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Callie Beller Diesel

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Everything posted by Callie Beller Diesel

  1. Oh man! That sounds like an amazing experience Mark. Have fun!
  2. I haven’t done a lot of wood firing, but I was always taught that soft wood released its energy hot and fast, sort of like sugars or simple carbs, and hardwood was a slower more even energy release, more like proteins. Thoughts?
  3. Mine’s outside in a tin garden shed, and I get a pretty wide temperature swing. The coldest I’ve fired in is -25/30 -ish C, and if it took much more than half an hour to finish than in summertime, I didn’t notice. And before anyone cracks any jokes, summertime averages are 25 C on the plus side.
  4. You're all going to hate me. I pay .068 per kilowatt hour. Or I did in September. I have a variable rate. It goes up in the winter, but I'd have to go digging for other bills.
  5. For me, I wouldn't sell anything repaired, but I make dishes. If it's going to last for a long time, it can't start out damaged. I have turned some glaze mistakes into planters, but it was an error that only I would have thought of as an error, and I don't make a habit of it. That said, there are some that work in a much more decorative vein who have capitalized on breaks, and incorporated them into the piece, making it more effective. I'm thinking of Mariko Paterson, who makes a lot of really involved, detailed work. She had some platters crack while in process, so she wound up filling them with hot pink epoxy and glitter, which assisted the subject matter of the piece. Since it was never intended for food use, in this instance something like that worked.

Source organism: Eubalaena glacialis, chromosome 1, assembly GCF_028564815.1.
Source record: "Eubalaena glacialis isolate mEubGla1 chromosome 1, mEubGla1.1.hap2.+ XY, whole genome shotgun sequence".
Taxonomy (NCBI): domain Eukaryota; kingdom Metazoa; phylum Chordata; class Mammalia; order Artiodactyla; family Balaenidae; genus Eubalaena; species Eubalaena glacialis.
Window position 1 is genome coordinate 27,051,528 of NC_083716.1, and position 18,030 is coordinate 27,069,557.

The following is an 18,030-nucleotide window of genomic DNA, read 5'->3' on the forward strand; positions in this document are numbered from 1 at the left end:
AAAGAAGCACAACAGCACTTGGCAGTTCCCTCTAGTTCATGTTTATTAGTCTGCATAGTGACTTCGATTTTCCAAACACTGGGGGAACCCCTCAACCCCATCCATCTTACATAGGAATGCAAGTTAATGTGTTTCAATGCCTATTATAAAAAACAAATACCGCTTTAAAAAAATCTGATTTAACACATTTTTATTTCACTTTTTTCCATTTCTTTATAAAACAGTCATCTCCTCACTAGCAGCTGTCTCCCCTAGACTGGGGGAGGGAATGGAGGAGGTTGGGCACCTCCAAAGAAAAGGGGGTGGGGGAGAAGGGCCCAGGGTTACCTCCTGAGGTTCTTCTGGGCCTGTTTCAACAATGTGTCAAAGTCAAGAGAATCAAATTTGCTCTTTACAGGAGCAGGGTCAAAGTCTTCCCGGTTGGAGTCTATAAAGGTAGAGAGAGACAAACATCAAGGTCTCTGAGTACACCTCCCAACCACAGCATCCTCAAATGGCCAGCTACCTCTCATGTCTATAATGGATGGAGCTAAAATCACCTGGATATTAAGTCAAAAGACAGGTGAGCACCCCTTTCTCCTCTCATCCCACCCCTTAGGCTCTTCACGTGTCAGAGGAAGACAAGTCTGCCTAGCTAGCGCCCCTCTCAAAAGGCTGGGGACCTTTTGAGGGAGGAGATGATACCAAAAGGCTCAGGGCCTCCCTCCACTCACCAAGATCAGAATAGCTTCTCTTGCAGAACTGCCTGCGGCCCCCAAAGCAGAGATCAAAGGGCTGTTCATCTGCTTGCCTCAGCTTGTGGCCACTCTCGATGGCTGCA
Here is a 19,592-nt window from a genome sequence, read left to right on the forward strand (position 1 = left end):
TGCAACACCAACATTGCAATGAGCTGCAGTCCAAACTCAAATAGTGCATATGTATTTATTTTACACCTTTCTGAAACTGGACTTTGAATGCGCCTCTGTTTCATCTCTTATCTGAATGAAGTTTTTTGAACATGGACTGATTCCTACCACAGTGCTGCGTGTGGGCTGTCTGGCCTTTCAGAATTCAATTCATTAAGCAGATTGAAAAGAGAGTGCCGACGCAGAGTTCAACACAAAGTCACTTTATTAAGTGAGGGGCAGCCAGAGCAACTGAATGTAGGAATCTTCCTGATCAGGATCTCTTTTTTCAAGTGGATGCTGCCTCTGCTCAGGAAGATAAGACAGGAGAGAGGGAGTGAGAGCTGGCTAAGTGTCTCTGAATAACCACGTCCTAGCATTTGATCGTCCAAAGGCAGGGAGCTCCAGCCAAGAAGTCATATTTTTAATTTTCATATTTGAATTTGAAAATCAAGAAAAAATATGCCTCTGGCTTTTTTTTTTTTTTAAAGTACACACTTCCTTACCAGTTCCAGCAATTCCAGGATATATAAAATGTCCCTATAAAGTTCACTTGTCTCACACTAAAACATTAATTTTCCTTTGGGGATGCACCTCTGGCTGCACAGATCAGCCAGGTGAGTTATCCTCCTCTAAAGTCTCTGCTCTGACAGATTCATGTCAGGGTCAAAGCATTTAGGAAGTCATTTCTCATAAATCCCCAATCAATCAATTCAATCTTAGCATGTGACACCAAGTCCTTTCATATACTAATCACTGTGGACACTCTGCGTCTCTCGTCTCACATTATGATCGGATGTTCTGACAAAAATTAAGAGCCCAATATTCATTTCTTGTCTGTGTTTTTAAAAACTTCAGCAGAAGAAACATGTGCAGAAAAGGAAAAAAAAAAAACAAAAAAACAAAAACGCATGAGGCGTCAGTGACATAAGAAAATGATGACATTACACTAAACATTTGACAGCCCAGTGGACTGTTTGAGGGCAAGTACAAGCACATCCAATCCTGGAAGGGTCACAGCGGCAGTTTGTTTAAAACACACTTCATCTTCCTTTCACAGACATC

6. I had one high fire glaze that carbon trapped the pencil lines, but for the most part it burns out cleanly.
  7. I think with commissions it really depends on wether or not you actually Ike doing that kind of work. Some people hate doing shows. Commissions are just another way of working and exercising your skills and talents. Some people find commissions rewarding way of working. It can offer interesting puzzles to solve, it frequently adds to your skill set, and when the customer is happy you look like a mystical wizard with untold wondrous skills. That's a HUGE ego boost! I think that if you’ve got your pricing structure worked out properly, you’re not going to wish you’d charged more, because you’ll have delivered something you expected to. If the client begins changing the parameters in the middle of the job, as a service provider you have an obligation to renegotiate things on paper. That covers your ass so everything is agreed upon, and includes any possible price increases. See? Communication!